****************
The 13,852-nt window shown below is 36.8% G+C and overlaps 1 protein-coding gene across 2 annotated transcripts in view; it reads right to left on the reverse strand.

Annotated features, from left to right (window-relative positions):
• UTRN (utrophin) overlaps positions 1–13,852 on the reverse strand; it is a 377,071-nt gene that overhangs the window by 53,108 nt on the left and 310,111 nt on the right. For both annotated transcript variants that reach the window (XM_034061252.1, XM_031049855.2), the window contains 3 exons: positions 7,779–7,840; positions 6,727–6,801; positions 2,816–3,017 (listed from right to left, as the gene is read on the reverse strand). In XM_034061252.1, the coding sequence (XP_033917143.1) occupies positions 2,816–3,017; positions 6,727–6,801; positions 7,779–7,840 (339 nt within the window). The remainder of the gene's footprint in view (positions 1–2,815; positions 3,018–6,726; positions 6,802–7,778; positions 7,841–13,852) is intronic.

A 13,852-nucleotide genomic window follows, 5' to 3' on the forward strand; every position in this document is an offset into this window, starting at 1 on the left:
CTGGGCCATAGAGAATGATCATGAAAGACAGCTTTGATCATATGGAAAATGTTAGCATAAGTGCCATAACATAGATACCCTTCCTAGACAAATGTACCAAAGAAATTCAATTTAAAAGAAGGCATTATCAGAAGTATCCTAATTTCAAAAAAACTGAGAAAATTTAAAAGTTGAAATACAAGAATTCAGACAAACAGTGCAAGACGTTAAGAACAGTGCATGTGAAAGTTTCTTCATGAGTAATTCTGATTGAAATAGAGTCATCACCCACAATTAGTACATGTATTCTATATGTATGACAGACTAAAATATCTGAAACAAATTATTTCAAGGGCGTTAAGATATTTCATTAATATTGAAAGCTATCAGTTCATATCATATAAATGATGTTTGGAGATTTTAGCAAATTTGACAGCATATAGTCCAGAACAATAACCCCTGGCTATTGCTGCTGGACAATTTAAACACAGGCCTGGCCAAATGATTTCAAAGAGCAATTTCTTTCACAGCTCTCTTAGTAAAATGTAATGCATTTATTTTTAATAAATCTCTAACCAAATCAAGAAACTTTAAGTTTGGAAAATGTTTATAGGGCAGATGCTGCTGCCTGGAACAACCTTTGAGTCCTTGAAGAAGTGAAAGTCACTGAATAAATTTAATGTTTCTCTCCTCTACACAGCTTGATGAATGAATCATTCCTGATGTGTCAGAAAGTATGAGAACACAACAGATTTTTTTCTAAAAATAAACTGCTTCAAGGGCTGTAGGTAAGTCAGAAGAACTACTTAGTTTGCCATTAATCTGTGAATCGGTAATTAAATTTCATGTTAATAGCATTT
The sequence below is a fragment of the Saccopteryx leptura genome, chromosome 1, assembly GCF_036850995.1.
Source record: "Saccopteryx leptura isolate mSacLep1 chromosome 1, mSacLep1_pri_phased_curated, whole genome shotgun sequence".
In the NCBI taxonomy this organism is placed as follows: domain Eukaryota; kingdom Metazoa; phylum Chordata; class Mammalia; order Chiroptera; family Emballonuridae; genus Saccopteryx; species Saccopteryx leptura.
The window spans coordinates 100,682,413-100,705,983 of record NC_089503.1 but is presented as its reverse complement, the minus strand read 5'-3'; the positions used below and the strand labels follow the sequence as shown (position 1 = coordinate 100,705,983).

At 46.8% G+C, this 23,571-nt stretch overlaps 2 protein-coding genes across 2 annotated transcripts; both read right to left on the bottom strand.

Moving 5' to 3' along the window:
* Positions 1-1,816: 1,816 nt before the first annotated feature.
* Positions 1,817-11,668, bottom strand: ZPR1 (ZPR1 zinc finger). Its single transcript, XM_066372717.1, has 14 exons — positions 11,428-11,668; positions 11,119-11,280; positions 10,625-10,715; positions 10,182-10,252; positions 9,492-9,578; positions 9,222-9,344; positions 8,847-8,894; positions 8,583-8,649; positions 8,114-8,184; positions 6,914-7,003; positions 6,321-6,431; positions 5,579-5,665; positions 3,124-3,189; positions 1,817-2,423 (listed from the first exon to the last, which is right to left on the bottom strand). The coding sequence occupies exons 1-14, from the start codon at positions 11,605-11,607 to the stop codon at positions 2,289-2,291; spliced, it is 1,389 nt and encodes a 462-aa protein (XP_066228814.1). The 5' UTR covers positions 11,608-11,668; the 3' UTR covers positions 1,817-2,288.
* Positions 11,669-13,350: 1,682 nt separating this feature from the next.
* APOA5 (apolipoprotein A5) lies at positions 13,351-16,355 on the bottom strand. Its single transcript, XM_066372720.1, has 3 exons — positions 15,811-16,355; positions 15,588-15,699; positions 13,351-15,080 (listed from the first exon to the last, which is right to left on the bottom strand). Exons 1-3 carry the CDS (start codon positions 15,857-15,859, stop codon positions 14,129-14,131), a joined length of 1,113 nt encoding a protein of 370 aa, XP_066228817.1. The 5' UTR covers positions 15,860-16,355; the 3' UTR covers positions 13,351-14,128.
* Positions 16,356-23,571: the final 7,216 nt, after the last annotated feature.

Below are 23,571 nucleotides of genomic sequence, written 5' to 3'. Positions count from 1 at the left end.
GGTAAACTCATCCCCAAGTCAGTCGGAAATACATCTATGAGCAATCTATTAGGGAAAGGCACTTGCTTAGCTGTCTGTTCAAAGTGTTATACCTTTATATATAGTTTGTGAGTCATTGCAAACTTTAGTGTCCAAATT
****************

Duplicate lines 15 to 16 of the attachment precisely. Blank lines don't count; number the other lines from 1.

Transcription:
* APOA5 (apolipoprotein A5) lies at positions 13,351-16,355 on the bottom strand. Its single transcript, XM_066372720.1, has 3 exons — positions 15,811-16,355; positions 15,588-15,699; positions 13,351-15,080 (listed from the first exon to the last, which is right to left on the bottom strand). Exons 1-3 carry the CDS (start codon positions 15,857-15,859, stop codon positions 14,129-14,131), a joined length of 1,113 nt encoding a protein of 370 aa, XP_066228817.1. The 5' UTR covers positions 15,860-16,355; the 3' UTR covers positions 13,351-14,128.
* Positions 16,356-23,571: the final 7,216 nt, after the last annotated feature.